Sunday Morning Coffee


After I gifted a friend a bag of this purely for the name, I had to try it out myself. A little lighter than what I’m used to, but I’m enjoying it. Kicking Horse makes some great coffee.

Now, I’ve got months and months worth of good reads saved up so I hope you’re ready 😁

Things I’m Enjoying:

  • When Grief Becomes Surreal: On the reality-bending effects of trauma in literature
  • This piece by Rosa Lyster about her father rediscovering fiction.
  • How Georgia O’Keeffe left her cheating husband for a mountain
  • You’ve Got Mail and the Internet of Ordinary People by Andrea Laurion

    I wanted to be Kathleen Kelly, her name crisp with that double-kay sound. She was a cool adult, one of the first fictional characters to give me an idea of the kind of life I’d like to lead. Asking a child what she wants to be when she grows up is a question that always pertains to occupation. Though being a bookstore owner was extremely appealing, it was more than the job. With Kathleen, it was about how she lived her life, how she looked at the world around her. Kathleen bought flowers just because. She wore black in the fall and pastels in the spring. Better yet, she was human, not an impossibly perfect idealized person. She said the wrong things and agonized over it for hours, just like I did. We both loved books and the Internet, a contradiction of analog and technology. And like Kathleen Kelly, I tried to hide my online obsession. It felt embarrassing, as if it was a sign that I didn’t know how to act like a human, which, considering I was an awkward preteen, I kind of didn’t.

  • Fried green tomatoes over basil goat cheese grits
  • How Annie Proulx researches

    My earliest memory in life is sunlight patterns on the ground coming down through the leaves of the tree. I remember that before anything else. That sort of sunk into me very early on. And my mother had a question she used to ask from time to time, sometimes when a piece of music was playing on the radio. Classical music usually prompted this question. She would ask, “What do you see when you hear this music?” And I always saw the woods.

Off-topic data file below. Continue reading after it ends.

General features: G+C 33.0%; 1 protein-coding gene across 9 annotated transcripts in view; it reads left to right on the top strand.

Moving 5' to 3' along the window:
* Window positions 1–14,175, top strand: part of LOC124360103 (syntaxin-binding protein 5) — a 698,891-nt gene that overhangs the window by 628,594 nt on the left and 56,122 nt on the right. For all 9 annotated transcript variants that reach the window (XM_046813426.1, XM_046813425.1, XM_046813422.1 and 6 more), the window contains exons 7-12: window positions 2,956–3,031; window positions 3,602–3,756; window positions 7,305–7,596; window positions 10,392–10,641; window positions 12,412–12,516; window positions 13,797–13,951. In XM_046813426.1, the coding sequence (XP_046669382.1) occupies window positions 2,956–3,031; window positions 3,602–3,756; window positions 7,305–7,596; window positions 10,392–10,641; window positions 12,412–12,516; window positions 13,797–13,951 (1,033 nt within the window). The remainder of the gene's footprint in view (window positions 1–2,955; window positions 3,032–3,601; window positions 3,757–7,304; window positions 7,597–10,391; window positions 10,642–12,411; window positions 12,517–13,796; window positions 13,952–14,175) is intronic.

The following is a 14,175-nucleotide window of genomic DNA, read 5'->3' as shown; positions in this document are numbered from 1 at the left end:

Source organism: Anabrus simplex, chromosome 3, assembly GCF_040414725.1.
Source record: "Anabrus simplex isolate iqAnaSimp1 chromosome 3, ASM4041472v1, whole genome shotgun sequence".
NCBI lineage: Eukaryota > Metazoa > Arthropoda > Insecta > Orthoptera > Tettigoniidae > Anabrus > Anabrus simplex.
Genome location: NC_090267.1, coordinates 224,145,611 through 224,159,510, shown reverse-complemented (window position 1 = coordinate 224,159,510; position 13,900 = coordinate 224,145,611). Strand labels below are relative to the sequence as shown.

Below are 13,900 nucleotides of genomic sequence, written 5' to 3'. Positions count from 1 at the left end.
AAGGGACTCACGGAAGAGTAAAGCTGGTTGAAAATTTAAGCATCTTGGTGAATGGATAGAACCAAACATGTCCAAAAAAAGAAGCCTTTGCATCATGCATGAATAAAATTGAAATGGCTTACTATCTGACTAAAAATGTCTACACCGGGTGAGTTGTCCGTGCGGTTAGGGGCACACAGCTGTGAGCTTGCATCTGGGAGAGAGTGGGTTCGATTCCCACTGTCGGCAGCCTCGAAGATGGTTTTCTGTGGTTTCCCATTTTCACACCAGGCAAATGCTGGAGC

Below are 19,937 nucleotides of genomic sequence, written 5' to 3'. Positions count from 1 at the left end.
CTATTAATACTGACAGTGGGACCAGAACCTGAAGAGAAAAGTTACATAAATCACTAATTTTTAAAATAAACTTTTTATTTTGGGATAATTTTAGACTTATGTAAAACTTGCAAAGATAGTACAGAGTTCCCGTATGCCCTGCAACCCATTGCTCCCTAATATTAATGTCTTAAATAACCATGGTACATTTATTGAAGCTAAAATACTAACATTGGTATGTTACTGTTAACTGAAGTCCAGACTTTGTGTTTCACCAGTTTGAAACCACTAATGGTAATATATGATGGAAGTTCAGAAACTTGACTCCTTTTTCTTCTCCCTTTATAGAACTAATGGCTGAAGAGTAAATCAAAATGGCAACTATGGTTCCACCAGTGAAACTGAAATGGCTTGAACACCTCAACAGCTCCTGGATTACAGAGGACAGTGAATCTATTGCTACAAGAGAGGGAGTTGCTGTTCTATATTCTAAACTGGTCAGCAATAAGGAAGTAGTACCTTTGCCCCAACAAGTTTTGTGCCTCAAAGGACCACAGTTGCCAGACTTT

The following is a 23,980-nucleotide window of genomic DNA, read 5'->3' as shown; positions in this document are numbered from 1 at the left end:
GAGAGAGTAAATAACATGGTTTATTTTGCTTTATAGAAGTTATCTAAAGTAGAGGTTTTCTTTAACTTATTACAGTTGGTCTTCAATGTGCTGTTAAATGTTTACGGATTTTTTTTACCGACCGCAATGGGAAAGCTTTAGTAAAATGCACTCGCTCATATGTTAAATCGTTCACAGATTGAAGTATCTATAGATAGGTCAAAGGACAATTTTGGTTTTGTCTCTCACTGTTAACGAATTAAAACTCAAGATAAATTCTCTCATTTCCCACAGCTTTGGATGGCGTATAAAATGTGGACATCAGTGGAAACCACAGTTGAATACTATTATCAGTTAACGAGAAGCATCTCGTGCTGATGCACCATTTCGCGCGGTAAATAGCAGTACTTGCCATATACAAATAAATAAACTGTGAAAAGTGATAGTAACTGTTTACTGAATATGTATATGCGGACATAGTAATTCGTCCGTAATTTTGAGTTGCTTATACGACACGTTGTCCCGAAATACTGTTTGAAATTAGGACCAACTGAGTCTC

• Jackie Wolven on personal development
  • What lies beneath: an introvert’s guide to fiction–and life

The gradual, lifelong construction of a state of wonder and serenity

red rose

Theme from Malèna by Ennio Morricone

♥ The purpose of art is not the release of a momentary ejection of adrenalin but is, rather, the gradual, lifelong construction of a state of wonder and serenity. – Glenn Gould
♥ something a lifetime in the making
♥ getting results
I look up to
Everything you are
In my eyes you do no wrong
I’ve loved you for so long
And after all is said and done
You’re still you
After all
You’re still you

♥ There are certain events which to each man’s life are as comets to the earth, seemingly strange and erratic portents; distinct from the ordinary lights which guide our course and mark our seasons, yet true to their own laws, potent in their own influences. – Edward Bulwer-Lytton
♥ real, measurable accomplishment
♥ unexpected encouragement
♥ a heart unveiled
♥ the feeling of returning to a place you’ve never been
I watched a rose-bud very long
Brought on by dew and sun and shower,
Waiting to see the perfect flower:
Then when I thought it should be strong
It opened at the matin hour
And fell at even-song.

– Christina G. Rossetti, Symbols
♥ He had her in his arms, her face like a wet flower at his lips, and all their vain terrors shriveling up like ghosts at sunrise. The one thing that astonished him now was that he should have stood for five minutes arguing with her across the width of the room, when just touching her made everything so simple. – from The Age of Innocence by Edith Wharton